Probably you will want to spread something over the floor to catch possible drips and spills. Clear enough space for two people to manouevre comfortably. In summer, you can work outside, in winter it's a bad idea due to the low temperature and humidity.

Place the tin or other container you're using to catch the oil on a flattish surface, likewise the drying stand. Note that the drying stand in the photograph has two smaller strips of wood which keep the bell away from the bottom board. This is to allow surplus oil to escape from the bottom so that a pool isn't created which can then creep up the side of the instrument: it also makes drying faster. Especially when working inside, place ample amounts of newspaper or similar under the stand to absorb any oil that may run over the edges.

Put a rag each in arm's reach of both you and your assistant (in case of accidents)

Put a generous amount of oil in the jug. Don't be afraid of putting too much in the jug - any oil that doesn't stay inside the didjeridu will run out into the container and can be re-used.



Turn the instrument upside-down (bell upwards), at an angle of about 45°. The person at the bottom crouches on the ground, holds the mouthpiece end, and ensures that all the extra oil ends up in the container. The person at the top holds the bell with one hand and the jug with the other. The oil is poured slowly and carefully into the bell, while contantly rotating the instrument. The rotation is necessary in order to ensure that the oil is evenly distributed throughout the bore.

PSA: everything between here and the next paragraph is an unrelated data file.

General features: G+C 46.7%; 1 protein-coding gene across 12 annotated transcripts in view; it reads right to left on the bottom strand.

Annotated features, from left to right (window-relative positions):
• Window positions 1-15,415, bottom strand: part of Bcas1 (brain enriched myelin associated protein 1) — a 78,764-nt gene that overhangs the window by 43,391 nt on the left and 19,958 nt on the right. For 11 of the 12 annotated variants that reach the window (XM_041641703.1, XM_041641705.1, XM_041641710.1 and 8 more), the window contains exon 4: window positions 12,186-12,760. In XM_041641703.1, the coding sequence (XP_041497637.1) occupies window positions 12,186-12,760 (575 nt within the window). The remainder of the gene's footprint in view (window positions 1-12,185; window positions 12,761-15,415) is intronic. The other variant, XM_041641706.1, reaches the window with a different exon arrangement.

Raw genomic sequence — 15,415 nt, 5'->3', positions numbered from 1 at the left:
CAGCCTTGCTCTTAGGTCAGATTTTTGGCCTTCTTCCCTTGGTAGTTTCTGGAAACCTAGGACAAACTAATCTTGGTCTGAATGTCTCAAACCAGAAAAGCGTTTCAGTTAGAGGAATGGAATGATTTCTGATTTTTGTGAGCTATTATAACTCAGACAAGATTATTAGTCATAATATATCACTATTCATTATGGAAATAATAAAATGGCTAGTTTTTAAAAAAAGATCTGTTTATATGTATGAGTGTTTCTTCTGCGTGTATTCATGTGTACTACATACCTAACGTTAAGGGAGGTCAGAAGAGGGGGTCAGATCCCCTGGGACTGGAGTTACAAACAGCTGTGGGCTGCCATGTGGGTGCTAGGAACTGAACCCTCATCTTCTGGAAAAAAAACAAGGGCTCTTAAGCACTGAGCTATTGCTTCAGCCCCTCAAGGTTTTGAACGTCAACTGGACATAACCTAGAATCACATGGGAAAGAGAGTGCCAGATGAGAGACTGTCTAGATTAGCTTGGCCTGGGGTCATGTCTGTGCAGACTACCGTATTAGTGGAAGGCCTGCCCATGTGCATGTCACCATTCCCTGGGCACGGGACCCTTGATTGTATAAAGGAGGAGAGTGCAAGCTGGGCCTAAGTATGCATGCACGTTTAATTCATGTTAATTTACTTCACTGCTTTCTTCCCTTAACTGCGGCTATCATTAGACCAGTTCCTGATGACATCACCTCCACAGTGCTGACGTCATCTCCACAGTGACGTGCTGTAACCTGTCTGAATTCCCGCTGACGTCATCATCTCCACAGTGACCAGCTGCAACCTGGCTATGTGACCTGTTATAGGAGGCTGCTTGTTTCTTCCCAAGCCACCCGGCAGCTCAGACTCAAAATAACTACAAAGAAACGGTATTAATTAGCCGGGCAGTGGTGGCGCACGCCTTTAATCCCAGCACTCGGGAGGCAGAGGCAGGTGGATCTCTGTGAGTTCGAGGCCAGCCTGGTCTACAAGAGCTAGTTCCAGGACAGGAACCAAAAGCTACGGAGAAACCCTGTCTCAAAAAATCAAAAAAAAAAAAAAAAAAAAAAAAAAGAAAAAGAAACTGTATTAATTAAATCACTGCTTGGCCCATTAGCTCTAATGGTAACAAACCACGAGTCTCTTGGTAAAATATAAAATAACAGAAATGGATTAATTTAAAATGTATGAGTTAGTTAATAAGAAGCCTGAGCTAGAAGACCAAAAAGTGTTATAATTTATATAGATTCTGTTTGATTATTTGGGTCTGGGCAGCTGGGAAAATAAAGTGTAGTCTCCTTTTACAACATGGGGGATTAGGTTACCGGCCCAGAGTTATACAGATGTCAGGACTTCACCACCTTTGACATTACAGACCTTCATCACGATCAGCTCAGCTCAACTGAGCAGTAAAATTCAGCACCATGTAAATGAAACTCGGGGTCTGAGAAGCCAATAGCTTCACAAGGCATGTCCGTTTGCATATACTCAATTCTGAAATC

Tip the oil into the bell 2 or 3 cm from the end of the bell to avoid drips caused by rotation - this area will automatically be amply oiled when the instrument is put on the stand to drip off later.

When you've poured the contents of the jug, wait until the oil has more or less stopped dripping into the container, and then tip the oil back into the jug. Get back into the original position and repeat the whole process two or three times, until you're convinced that the entire bore has been oiled. If the bore is relatively wide and straight, you may be able to check by shining a light down the inside.